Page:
108 thighs are attached, and which toge essayS ON CREATION AND GEOLOGY. ther form what is called the pelvis, is much less than in other quadrupeds; whilst the anterior extremities are pe- Essay X.-The Creation of Man, on culiarly adapted to the purpose of the latter part of the Sixth Day. clearing its way. Eyes are not much wanted; and accordingly they are In the course of this investigation, we small, and well covered by the fur; have traced the Mosaic account of the but they suit every purpose of neces- Creation from its commencement to sity, by warning the creature of too the formation of the animal kingdom; near an approach to light. The Badger and have observed an admirable and now ventures more frequently from intimate connection between its vaits hiding-place; and the Squirrel and rious parts. But there still appears Dormouse have recourse to the hoard a chasm in the system, a want of someof nuts and acorns which they had thing to crown it with the character of gathered together against such a time perfection. It has animation, but it
This is the spawning time of wants intelligence,-which want is the fish of the genus Gadus; of these, supplied by the creation of Man. more particularly, the Ling approach The hypothesis which supposes the within three or four leagues of land, inferior creatures to have existed for and are taken in vast numbers. If the ages previous to the creation of man, spawn of this fish were all to attain to is exceedingly preposterous. While maturity, the ocean would not contain the Mosaic account leads to no such them; but they are devoured by the conclusion, but the opposite, it must numerous inhabitants of the deep, and be insisted on, that such an important even by those of their own genus. article can never be established on But few insects are added to those such a slender foundation as that of which we noticed in January: a few the situation in which some remains of Flies are seen in the windows, and a human bodies have been found in the Moth may be discovered here and earth. Admitting that the remains there, as if born out of due time. The of the human species in certain places, vegetable tribes, before the end of the have been found to occupy the uppermonth, have shewn unequivocal signs most or very newest alluvial soil ; does of life. Buds are everywhere swelling it follow that this is to be a criterion with the circulating fluid ; and a few, to determine the actual or relative peas the Gooseberry, acquire a slight riod when they were first called into tint of green; the Oak and Beech, existence? So far from this, that it which through the winter bore their does not even prove it as a general nut-brown leaves still hanging on fact, that remains of the human species, them, are now, quite naked, the leaf- when the subject comes to be more stalk of the last year being thrust off fully investigated, shall not be found by the swelling bud. In fact, these in a similar situation and state to that trees may be considered as half ever- in which the various remains of anigreen; for they differ from plants thus mals have been discovered. denominated only in the colour of the I believe it is acknowledged on all leaves, and not in their duration. The hands, that the subject of geological Laurel, Holly, and others of a similar science is yet in its infancy; and nature, cast off their old foliage, for therefore, it is time enough to draw the purpose of acquiring new; and the conclusions when the subject has been Ivy, the beauty of which would attract more thoroughly investigated. To inadmiration, if it were rare, is employed sist that fossil human remains do not in ripening its berries. The catkins of exist at all, because in France, Cuthe Willow are now added to the vier, forsooth, did not discover any golden drapery of the Hazel that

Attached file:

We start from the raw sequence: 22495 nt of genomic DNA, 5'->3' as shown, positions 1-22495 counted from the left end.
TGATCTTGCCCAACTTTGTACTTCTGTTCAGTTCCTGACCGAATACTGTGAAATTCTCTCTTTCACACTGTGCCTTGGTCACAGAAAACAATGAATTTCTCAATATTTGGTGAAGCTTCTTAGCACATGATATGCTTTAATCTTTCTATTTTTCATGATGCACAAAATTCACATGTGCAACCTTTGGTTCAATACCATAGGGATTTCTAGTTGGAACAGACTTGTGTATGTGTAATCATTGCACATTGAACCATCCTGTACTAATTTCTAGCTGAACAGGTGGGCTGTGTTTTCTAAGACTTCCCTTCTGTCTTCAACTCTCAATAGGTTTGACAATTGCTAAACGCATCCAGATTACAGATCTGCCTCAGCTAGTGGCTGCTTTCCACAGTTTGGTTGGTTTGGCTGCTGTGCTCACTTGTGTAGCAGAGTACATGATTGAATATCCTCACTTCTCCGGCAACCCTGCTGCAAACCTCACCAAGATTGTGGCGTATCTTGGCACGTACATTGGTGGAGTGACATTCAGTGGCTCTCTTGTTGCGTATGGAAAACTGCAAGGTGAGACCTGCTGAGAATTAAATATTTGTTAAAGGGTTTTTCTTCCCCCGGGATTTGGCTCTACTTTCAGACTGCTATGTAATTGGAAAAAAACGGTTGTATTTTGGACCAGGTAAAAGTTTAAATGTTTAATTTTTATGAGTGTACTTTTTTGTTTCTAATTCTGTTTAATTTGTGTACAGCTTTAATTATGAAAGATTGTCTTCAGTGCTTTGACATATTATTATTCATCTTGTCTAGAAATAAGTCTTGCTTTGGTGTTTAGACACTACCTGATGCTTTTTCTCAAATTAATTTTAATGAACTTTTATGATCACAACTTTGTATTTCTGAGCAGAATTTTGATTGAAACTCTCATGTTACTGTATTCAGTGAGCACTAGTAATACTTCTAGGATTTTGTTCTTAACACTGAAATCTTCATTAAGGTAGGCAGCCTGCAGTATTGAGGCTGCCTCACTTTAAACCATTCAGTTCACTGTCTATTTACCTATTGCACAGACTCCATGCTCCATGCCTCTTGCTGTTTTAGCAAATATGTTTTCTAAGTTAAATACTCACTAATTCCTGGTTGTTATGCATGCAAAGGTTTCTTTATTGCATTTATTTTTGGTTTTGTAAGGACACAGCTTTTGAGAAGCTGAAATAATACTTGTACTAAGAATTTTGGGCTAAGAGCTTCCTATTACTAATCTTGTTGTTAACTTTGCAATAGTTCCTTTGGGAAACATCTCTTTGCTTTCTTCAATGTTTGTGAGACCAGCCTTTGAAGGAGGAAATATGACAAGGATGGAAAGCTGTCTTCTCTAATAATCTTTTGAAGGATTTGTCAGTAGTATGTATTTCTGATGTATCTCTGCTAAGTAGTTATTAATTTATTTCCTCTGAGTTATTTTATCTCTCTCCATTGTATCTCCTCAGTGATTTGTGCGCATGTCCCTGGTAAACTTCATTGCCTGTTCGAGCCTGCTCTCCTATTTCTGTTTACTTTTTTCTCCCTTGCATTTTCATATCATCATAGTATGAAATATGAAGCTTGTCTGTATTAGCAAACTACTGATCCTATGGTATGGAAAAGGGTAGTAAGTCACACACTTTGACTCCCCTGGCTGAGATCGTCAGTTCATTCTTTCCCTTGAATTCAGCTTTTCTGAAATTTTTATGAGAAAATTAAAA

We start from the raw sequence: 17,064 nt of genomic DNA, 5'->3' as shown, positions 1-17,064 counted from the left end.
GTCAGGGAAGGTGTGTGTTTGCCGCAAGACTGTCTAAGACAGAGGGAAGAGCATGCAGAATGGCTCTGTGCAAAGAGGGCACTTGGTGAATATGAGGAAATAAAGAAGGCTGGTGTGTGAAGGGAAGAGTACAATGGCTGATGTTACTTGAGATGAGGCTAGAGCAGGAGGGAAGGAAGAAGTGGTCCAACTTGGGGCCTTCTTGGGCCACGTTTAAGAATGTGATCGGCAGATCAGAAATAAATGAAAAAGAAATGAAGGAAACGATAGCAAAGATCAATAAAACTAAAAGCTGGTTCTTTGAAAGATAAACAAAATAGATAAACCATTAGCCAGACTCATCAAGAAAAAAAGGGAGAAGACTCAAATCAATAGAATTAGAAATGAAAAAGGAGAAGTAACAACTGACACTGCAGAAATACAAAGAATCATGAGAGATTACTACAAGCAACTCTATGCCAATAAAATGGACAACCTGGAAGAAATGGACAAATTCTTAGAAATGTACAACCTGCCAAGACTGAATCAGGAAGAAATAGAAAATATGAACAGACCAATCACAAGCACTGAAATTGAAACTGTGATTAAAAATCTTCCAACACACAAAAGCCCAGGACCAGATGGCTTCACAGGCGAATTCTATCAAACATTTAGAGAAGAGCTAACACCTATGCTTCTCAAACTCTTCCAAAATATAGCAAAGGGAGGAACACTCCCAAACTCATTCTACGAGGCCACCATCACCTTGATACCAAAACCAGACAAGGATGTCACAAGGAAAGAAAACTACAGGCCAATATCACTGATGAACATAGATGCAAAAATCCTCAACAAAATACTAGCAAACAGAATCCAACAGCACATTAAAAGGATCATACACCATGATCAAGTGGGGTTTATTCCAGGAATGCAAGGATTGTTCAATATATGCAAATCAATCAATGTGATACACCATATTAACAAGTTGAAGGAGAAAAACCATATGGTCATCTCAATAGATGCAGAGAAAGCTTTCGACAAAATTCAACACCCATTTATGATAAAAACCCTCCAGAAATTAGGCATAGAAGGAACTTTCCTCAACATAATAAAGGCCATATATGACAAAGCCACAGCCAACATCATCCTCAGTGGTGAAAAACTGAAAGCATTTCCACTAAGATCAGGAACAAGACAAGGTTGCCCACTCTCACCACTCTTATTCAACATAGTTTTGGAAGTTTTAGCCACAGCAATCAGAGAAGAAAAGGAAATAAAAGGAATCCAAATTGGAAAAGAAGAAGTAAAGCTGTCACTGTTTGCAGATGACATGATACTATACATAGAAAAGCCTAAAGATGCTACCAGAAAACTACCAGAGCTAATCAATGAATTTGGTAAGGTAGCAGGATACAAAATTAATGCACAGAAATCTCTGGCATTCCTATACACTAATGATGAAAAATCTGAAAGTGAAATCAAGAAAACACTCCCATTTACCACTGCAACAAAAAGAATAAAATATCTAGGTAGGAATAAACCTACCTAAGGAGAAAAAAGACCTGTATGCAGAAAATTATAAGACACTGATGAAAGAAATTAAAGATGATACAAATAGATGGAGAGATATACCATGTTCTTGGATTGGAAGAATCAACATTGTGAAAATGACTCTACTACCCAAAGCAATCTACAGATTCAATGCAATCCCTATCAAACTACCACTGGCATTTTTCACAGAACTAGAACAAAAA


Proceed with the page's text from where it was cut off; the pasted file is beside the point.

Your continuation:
along with those of animals, would adorns every hedge.
be something like insisting that there Come into flower: Snowdrop, Ga- is no such place as America, because lanthus nivalis ; Common Chickweed, it cannot be discovered on the contiStellaria media; Henbit Archangel, nent of Europe. Cross the Atlantic, Lamium amplexicaulis; Bearsfoot, and you will find the one; and examine Helleborus foetidus; Spring Crocus, the whole globe, and you shall perC. Vernus. Catkins of the Willow haps find the other. No one can say begin to appear.
with precision how far the human spe